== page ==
Petrus Christus, 1410-1475/76, Flemish
Death of the Virgin, ca. 1460-65
Oil on oak panel, transferred to mahogany, 73.7 x 102.9 cm
(67-3/8 x 54-1/2 in.)
Petrus Christus is credited with introducing one-point perspective to Northern European painting. He employs the technique in this painting, his largest known work, which originally included two wings, later destroyed during World War II. Christus' interpretation of the Death of the Virgin, attended by the apostles, is unusual because it shows in one painting the three episodes of the story. The Virgin lies on her deathbed holding a lighted candle, a symbol of her faith. Above, her soul ascends to God the Father. On the far right, an angel drops the Virgin's girdle to Saint Thomas as proof of her Assumption, body and soul, into heaven.
Sciacca, Sicily, 16th century
Gaetano Consiglio, Sciacca, until 1856
Marianna Consiglio, until 1865
Giuseppe Santacanale Denti, Palermo, by 1865 
Villa Santa Canale, Bagheria, Sicily
Sold, Knoedler & Co., New York, 1938 
Acquired by the Putnam Foundation, 1951
 The provenance of the Timken painting leads back to Sicily. Although the painting was traditionally thought to have been in the Santacanale family of Palermo from the fifteenth century up until the time it was sold to Knoedler and Company in 1938, Vincenzo Scuderi (“La collocazione originaria della Morte della Vergine attribuita a Petrus Christus, gia della collezione Santacanale a Palermio e ora a S. Diego di California,” in Antonello da Messina, Atti del convegno di studi tenuto a Messina, November 29–December 2, 1981 (Messina, 1981), pp. 101–10) has discovered that it belonged previously to the Consiglio family of Sciacca, a town on the south side of Sicily.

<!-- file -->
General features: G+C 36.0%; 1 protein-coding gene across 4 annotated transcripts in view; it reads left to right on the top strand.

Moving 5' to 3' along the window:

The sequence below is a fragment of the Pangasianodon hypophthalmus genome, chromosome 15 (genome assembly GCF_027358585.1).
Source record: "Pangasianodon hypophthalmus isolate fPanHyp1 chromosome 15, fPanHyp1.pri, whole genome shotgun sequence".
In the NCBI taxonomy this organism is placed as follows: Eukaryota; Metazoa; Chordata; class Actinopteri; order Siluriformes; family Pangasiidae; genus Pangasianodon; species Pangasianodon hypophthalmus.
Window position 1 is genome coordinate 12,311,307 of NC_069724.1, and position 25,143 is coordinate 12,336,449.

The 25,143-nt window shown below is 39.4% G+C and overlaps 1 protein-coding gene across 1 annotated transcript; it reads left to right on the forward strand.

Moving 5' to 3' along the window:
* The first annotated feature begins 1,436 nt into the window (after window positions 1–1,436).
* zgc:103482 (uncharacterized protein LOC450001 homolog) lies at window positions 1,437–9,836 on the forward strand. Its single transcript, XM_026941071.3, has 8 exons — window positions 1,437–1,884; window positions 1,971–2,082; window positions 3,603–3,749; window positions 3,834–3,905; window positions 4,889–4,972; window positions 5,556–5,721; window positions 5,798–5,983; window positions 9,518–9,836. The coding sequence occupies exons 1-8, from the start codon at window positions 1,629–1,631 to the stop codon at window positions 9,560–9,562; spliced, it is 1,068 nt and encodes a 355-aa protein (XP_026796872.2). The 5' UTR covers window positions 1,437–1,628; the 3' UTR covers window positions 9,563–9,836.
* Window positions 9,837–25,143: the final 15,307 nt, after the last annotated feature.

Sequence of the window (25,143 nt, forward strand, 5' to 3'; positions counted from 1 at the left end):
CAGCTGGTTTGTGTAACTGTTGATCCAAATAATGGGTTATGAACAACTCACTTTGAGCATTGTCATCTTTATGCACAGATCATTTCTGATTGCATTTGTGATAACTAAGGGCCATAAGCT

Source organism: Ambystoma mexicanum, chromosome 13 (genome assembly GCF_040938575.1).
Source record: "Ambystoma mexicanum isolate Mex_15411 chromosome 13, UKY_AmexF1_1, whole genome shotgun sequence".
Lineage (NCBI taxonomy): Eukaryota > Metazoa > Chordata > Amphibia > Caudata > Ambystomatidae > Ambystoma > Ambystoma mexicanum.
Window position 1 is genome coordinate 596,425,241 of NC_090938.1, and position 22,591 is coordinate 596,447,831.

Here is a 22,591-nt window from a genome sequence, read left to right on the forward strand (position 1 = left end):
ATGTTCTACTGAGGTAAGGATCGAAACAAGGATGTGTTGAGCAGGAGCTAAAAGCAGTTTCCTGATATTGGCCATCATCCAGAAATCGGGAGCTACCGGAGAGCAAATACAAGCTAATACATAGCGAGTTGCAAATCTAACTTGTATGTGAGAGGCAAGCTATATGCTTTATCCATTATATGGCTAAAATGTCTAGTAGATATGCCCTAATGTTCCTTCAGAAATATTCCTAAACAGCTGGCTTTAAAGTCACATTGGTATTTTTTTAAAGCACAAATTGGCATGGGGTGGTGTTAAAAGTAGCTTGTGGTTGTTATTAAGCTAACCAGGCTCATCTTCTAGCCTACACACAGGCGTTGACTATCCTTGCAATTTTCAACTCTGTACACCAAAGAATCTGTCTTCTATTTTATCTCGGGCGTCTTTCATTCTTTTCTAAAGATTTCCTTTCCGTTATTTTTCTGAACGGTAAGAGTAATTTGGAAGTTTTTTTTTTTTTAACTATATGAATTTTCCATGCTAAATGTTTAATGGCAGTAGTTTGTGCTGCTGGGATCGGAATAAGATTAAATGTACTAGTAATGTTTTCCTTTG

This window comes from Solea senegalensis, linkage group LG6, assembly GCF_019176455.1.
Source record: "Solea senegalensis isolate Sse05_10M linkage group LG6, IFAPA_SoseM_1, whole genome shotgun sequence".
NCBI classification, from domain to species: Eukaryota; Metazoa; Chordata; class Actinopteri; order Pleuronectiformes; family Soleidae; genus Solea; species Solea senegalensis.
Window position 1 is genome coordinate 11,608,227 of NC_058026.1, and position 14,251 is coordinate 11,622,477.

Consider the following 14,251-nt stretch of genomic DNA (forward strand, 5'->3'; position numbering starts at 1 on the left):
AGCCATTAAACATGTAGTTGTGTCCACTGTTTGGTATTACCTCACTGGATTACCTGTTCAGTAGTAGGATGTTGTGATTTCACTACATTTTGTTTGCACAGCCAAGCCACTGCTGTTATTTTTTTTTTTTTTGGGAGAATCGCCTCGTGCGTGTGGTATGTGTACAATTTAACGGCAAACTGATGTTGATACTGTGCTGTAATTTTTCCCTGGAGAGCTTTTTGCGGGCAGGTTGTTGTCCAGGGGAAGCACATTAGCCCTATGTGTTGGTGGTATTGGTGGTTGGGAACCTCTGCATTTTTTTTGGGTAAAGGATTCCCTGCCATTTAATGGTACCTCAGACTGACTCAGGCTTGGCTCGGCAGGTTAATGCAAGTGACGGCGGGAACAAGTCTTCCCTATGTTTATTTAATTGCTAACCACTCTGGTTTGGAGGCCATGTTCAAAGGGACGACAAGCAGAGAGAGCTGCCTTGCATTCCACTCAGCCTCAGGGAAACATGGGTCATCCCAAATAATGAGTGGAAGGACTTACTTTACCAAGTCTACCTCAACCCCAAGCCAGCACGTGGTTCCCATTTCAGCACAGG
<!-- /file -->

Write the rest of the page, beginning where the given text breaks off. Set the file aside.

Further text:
As of October 3, 2000, this item has not been registered as stolen or missing on the Art Loss Register database. It is also not listed in the published source of World War II losses known to the Art Loss Register.